2.1. Textural Properties’ Control over Mesoporous β-MnO2
Recently, 3D mesoporous β-MnO2 samples have been prepared with pore sizes ranging from 3.4 to 28 nm in diameter, with wall thicknesses from 4.7 to 30 nm; the influence of size on the rate of Li-intercalation (as the cathode for Li-ion batteries) has therefore been studied . Here we re-prepared and re-characterized some mesoporous β-MnO2 samples and studied the possible correlation between their textural properties and the catalytic reaction (CO oxidation and N2O decomposition). In the current contribution, there are three categories of mesoporous β-MnO2: 3D ordered mesoporous β-MnO2 templated by KIT-6 silica (β-MnO2-X, X stands for the hydrothermal treatment temperature of KIT-6 templates, see Experimental Section); 1D ordered mesoporous β-MnO2 templated by SBA-15 silica (β-MnO2-1D-100); and 3D disordered mesoporous β-MnO2 (β-MnO2-d4 and β-MnO2-d30, here d stands for “disordered”) templated by disordered mesoporous silica and colloidal silica. The detailed preparation procedures are described in Section 3.
TEM data for the mesoporous β-MnO2 are presented in Figure 1. In each case, many regions of the sample were examined and the TEM images presented are representative of the materials as a whole. 3D ordered mesoporous β-MnO2 of β-MnO2-60, β-MnO2-80, β-MnO2-100, and β-MnO2-100B have ordered mesostrucutre with Ia3d symmetry (Figure 1a–d), while β-MnO2-1D-100 demonstrates the P6mm structure (Figure 1e). The other two mesoporous β-MnO2, β-MnO2-d4 and β-MnO2-d30, have disordered mesostructures (Figure 1f,g): the former has a worm-like mesostructure, while the latter has the hole mesostructure, resulting from the colloidal silica (Ludox AS-40) template.
The wide angle PXRD data for different mesoporous β-MnO2 are shown in Figure 2. The data confirm the β-MnO2 phase (pyrusite, ICDD 00-024-0735), in good agreement with the bulk one (Aldich). The breadth of the diffraction peaks from mesostructured β-MnO2 is due to the nanosized pore wall.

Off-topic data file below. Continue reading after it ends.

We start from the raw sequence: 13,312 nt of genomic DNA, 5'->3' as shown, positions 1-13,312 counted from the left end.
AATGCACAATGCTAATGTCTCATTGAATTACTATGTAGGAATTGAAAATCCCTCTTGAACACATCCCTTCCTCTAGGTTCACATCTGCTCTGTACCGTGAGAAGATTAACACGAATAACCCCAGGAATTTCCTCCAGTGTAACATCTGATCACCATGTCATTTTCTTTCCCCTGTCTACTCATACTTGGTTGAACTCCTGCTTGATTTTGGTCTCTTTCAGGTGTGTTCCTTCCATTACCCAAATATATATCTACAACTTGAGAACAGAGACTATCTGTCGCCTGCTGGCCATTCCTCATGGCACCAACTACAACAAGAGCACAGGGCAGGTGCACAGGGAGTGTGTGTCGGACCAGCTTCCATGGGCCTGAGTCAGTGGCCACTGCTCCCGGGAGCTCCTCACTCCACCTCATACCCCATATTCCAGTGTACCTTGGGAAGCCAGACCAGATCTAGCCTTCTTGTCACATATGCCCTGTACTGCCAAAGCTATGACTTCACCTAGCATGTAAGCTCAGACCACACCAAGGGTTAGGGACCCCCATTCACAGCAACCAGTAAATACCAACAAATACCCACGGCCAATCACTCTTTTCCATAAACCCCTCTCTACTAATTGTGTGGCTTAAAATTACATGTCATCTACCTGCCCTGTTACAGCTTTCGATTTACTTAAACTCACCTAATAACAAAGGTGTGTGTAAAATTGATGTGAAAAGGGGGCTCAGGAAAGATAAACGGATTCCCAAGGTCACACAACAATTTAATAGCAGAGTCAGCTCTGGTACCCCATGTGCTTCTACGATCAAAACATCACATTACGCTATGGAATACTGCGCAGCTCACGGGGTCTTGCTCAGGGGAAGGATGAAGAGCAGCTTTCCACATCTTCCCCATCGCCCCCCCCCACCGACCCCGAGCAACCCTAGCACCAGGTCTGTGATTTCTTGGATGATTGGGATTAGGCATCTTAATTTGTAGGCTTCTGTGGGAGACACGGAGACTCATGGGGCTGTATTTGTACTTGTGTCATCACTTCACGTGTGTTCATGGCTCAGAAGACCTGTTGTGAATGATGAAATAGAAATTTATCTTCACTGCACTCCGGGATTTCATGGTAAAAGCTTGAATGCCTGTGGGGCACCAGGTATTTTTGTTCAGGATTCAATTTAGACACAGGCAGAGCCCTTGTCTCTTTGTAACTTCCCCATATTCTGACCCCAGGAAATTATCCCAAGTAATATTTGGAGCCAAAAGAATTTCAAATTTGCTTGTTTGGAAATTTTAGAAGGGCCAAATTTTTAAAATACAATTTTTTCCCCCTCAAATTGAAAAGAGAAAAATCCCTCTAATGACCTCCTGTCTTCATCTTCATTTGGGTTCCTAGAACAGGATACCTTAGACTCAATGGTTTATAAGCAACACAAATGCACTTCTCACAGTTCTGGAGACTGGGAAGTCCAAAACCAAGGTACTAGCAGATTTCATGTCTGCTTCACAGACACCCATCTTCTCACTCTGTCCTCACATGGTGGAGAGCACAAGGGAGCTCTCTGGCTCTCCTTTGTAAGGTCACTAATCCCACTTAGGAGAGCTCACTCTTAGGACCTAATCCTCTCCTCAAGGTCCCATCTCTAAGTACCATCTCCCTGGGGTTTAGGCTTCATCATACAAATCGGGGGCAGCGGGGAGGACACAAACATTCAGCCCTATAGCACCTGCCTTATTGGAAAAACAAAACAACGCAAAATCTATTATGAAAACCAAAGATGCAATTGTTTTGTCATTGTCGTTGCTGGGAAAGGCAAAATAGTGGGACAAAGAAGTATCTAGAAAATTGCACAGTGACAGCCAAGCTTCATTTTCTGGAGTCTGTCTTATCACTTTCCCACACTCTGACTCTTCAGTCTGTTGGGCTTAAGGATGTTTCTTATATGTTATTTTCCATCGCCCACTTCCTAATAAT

The N2-sorption data for mesoporous β-MnO2 are shown in Figure 3. The adsorption-desorption isotherms for each mesoporous β-MnO2 are shown in Figure 3a. They correspond to a type IV isotherm with a H1 hysteresis loop . Pore sizes, wall thicknesses, pore volumes, and surface areas are presented in Table 1. The BET surface area of this series of mesoporous β-MnO2 is relatively small compared with those reported previously . The wall thickness of the ordered mesoporous β-MnO2, β-MnO2-60, β-MnO2-80, and β-MnO2-100 increase when increasing the hydrothermal temperature of mesoporous SiO2. The pore diameters and surface area of the ordered mesoporous β-MnO2 virtually do not change with the corresponding hydrothermal temperature of mesoporous SiO2. Considering the pore size distribution, Figure 3b, mesoporous β-MnO2 samples templated by KIT-6 (β-MnO2-60, β-MnO2-80, β-MnO2-100, and β-MnO2-100B) exhibit two peaks, and the pore volume of the larger mesopore increases in proportion with the decrease in the hydrothermal temperature. For instance, the pore volume ratio of 12.8 nm pore to 3.4 nm pore is 0.80 and 0.75 for β-MnO2-60 and β-MnO2-80, respectively, larger than that of β-MnO2-100 (0.43). It is known that the larger mesopore (12–14 nm) arises when the microporous bridges linking the two sets of pores in KIT-6 are broken, resulting in the filling of one or other set of pores—but not both simultaneously [11,14,23,25,26]. We conclude that the lower hydrothermal temperarture must reduce the micro-bridges, resulting in the appearance of the larger pores in the replica β-MnO2 structure. Meanwhile, decreasing Mn(NO3)2/KIT-6 ratio during the impregnation can also facilitate the formation of large mesopores .